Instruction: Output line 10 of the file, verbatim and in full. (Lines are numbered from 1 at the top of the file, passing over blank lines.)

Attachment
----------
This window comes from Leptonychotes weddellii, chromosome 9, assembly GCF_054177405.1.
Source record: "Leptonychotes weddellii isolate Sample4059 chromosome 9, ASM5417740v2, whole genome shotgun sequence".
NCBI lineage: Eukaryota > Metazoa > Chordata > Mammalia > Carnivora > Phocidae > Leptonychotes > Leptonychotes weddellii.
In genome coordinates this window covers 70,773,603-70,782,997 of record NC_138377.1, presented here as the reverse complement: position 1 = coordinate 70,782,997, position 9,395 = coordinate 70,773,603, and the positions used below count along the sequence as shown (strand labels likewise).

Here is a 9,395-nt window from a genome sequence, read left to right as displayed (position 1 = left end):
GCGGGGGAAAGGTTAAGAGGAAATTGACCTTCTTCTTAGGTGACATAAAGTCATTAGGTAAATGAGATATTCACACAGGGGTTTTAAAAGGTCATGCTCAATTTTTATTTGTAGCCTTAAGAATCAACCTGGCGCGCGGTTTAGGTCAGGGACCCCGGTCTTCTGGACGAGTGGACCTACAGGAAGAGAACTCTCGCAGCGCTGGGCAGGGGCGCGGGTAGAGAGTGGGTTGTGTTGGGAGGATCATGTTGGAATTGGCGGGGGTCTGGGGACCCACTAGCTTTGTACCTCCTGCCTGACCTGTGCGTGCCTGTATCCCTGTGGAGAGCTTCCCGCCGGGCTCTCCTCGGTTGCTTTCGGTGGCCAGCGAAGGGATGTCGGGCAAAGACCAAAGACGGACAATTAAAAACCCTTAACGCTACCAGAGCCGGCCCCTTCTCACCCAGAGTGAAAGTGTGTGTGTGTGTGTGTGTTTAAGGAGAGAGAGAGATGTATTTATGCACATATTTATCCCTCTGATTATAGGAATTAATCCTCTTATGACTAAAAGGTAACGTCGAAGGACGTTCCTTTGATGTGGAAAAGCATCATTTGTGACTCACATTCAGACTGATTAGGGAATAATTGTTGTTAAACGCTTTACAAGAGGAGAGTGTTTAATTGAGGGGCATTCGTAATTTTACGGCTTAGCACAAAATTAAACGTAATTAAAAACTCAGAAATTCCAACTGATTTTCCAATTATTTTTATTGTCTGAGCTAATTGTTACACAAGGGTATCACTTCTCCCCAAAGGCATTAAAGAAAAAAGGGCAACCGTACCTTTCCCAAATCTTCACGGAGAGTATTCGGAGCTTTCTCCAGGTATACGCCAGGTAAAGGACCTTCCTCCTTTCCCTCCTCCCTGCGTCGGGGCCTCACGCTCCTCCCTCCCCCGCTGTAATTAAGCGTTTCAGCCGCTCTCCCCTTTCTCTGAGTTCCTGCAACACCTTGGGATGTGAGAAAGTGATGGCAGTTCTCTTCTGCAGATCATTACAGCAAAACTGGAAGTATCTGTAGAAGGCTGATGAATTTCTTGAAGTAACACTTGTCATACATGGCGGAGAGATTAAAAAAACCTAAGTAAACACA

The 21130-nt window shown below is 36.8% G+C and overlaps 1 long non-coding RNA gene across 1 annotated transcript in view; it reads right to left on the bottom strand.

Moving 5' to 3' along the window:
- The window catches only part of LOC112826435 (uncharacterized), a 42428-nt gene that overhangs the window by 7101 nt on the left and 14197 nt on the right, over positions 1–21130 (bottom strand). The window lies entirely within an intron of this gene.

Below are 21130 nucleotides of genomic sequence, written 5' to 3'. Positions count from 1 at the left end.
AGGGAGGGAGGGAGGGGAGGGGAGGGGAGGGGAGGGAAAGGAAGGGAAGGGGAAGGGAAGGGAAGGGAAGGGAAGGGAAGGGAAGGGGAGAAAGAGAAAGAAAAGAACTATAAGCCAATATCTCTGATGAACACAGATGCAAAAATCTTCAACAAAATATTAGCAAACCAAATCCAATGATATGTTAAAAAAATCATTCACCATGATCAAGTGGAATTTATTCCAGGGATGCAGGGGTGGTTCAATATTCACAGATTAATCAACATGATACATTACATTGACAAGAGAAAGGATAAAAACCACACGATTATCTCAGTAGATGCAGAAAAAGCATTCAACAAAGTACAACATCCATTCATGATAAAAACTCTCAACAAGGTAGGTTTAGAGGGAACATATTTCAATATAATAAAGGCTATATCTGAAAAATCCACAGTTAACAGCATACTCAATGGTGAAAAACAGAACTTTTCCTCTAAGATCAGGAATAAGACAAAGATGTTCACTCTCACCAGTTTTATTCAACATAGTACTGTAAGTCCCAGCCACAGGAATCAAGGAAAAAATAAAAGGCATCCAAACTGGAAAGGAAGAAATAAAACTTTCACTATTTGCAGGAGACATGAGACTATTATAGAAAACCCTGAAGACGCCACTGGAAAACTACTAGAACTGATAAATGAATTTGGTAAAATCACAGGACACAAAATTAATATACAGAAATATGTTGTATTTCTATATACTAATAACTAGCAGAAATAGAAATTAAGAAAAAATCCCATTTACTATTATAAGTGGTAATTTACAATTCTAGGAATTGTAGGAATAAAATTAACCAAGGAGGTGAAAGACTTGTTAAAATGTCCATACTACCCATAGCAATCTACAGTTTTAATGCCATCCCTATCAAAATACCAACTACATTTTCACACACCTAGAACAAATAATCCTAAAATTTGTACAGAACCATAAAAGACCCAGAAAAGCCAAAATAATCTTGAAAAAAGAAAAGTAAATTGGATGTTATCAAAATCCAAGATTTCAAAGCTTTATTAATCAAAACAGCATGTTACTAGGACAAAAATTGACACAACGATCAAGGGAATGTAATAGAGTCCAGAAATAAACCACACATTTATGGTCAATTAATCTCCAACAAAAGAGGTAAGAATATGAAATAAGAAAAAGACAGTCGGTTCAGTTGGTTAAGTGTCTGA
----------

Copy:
Below are 21130 nucleotides of genomic sequence, written 5' to 3'. Positions count from 1 at the left end.